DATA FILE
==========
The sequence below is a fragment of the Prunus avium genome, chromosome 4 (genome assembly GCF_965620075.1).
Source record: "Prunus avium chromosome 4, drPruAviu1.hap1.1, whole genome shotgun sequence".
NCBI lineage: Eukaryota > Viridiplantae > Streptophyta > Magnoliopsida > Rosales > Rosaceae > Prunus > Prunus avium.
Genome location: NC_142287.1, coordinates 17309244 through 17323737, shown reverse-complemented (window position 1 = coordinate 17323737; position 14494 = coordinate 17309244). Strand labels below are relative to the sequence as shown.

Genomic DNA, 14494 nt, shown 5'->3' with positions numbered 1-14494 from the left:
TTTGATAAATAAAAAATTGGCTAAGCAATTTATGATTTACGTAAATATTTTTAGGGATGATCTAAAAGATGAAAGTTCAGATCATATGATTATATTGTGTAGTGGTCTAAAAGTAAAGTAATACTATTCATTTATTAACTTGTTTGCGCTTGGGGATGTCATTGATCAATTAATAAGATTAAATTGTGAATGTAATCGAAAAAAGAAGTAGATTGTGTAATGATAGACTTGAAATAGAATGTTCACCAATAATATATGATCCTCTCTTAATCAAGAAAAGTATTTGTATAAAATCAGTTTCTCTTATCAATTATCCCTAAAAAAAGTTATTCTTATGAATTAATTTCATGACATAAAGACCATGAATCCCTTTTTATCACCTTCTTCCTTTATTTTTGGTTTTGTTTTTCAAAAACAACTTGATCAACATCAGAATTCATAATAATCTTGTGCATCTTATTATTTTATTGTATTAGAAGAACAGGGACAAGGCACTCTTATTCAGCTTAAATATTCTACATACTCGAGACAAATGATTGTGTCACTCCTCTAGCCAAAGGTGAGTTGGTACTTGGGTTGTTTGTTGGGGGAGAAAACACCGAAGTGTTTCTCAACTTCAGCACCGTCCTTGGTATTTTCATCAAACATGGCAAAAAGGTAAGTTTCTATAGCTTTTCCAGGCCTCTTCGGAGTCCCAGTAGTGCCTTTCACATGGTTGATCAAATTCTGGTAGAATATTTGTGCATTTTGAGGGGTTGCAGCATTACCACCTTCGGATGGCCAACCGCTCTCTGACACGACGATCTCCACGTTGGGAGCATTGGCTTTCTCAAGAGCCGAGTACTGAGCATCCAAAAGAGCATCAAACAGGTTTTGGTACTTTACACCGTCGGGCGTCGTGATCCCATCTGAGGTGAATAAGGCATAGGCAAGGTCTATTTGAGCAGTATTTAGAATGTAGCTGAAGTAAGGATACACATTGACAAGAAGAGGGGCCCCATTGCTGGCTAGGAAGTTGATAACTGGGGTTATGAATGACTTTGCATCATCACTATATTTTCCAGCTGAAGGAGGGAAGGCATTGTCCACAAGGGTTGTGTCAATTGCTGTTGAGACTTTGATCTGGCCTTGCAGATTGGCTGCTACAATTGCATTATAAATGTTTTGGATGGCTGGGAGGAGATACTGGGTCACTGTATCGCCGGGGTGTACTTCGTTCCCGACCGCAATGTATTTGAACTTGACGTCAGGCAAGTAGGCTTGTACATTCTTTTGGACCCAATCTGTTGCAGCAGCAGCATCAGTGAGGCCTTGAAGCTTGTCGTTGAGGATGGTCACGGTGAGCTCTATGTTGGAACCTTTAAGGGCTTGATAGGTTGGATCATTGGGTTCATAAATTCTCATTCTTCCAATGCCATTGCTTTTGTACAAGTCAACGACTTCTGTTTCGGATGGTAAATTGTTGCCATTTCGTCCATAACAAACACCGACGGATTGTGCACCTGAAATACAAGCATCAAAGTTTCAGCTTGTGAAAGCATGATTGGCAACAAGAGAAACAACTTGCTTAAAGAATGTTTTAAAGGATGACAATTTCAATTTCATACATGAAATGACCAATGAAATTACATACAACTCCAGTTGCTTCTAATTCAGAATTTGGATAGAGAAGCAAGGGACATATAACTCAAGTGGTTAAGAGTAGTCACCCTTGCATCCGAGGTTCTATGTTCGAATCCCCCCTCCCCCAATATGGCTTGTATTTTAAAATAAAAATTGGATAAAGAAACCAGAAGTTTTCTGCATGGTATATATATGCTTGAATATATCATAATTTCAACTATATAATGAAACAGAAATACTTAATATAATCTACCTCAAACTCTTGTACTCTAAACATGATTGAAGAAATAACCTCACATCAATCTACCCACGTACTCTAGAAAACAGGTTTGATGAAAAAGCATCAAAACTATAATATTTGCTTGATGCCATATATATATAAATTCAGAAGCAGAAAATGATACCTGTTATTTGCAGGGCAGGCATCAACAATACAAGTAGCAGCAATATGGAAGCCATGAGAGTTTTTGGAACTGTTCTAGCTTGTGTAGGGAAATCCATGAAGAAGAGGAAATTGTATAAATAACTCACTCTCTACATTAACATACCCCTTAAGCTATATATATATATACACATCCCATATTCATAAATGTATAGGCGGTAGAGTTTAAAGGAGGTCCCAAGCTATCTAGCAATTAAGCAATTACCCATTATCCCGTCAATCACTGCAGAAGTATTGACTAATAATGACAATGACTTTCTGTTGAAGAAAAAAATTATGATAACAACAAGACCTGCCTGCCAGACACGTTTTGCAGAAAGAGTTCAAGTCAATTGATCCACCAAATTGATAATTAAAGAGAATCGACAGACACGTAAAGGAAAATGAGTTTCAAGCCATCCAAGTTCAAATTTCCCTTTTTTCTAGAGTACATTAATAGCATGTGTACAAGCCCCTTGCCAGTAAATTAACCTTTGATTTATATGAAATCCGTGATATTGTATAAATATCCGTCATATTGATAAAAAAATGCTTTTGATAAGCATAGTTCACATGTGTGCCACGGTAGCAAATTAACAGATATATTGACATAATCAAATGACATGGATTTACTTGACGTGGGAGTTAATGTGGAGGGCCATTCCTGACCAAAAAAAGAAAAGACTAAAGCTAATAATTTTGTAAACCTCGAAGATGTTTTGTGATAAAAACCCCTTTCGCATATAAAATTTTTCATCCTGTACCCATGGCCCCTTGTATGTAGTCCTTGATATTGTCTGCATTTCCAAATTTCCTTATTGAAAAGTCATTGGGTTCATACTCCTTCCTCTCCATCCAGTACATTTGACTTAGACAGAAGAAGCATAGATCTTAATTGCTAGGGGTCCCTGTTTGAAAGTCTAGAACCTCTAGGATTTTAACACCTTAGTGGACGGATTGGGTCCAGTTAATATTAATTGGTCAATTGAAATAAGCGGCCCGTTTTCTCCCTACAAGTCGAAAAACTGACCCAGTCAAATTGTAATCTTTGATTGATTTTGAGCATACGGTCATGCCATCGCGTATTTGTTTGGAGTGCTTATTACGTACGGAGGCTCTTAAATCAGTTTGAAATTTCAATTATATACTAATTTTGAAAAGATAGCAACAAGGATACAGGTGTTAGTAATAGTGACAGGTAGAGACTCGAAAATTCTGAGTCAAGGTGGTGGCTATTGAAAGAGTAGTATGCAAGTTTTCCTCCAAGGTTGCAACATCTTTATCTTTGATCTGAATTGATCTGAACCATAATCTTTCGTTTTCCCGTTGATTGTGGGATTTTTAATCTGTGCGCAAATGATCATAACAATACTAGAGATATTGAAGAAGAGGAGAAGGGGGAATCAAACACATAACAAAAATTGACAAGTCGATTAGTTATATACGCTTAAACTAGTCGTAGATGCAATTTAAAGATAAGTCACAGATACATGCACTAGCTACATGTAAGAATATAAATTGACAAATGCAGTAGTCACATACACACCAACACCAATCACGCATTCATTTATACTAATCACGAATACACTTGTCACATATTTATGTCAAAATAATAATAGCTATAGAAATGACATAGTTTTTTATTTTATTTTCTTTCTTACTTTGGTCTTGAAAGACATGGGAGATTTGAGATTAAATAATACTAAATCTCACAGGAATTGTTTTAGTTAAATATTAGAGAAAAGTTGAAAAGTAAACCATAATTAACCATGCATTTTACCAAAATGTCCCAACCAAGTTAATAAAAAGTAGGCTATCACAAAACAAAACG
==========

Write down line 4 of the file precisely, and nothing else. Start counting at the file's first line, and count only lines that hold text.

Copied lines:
Genome location: NC_142287.1, coordinates 17309244 through 17323737, shown reverse-complemented (window position 1 = coordinate 17323737; position 14494 = coordinate 17309244). Strand labels below are relative to the sequence as shown.